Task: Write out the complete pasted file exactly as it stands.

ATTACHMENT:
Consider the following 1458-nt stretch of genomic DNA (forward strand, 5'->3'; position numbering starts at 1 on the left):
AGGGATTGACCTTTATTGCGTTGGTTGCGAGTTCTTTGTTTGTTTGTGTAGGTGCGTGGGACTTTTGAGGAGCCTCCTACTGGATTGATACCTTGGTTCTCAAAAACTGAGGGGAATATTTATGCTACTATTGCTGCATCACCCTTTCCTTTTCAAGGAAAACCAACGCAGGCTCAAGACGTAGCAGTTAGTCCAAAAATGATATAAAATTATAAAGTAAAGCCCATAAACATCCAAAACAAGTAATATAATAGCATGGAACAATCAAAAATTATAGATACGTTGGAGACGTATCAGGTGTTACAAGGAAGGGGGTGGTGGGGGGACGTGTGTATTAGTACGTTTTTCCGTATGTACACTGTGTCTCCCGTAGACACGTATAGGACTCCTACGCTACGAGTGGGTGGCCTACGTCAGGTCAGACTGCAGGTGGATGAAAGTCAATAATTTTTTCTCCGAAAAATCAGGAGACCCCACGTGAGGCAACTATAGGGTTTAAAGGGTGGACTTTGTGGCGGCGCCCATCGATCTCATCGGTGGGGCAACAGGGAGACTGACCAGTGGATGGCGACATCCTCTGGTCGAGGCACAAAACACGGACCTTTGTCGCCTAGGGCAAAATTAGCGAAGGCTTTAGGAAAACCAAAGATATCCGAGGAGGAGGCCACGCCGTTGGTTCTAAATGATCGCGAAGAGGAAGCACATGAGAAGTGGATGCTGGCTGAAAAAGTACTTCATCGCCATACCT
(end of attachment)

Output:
Consider the following 1458-nt stretch of genomic DNA (forward strand, 5'->3'; position numbering starts at 1 on the left):
AGGGATTGACCTTTATTGCGTTGGTTGCGAGTTCTTTGTTTGTTTGTGTAGGTGCGTGGGACTTTTGAGGAGCCTCCTACTGGATTGATACCTTGGTTCTCAAAAACTGAGGGGAATATTTATGCTACTATTGCTGCATCACCCTTTCCTTTTCAAGGAAAACCAACGCAGGCTCAAGACGTAGCAGTTAGTCCAAAAATGATATAAAATTATAAAGTAAAGCCCATAAACATCCAAAACAAGTAATATAATAGCATGGAACAATCAAAAATTATAGATACGTTGGAGACGTATCAGGTGTTACAAGGAAGGGGGTGGTGGGGGGACGTGTGTATTAGTACGTTTTTCCGTATGTACACTGTGTCTCCCGTAGACACGTATAGGACTCCTACGCTACGAGTGGGTGGCCTACGTCAGGTCAGACTGCAGGTGGATGAAAGTCAATAATTTTTTCTCCGAAAAATCAGGAGACCCCACGTGAGGCAACTATAGGGTTTAAAGGGTGGACTTTGTGGCGGCGCCCATCGATCTCATCGGTGGGGCAACAGGGAGACTGACCAGTGGATGGCGACATCCTCTGGTCGAGGCACAAAACACGGACCTTTGTCGCCTAGGGCAAAATTAGCGAAGGCTTTAGGAAAACCAAAGATATCCGAGGAGGAGGCCACGCCGTTGGTTCTAAATGATCGCGAAGAGGAAGCACATGAGAAGTGGATGCTGGCTGAAAAAGTACTTCATCGCCATACCT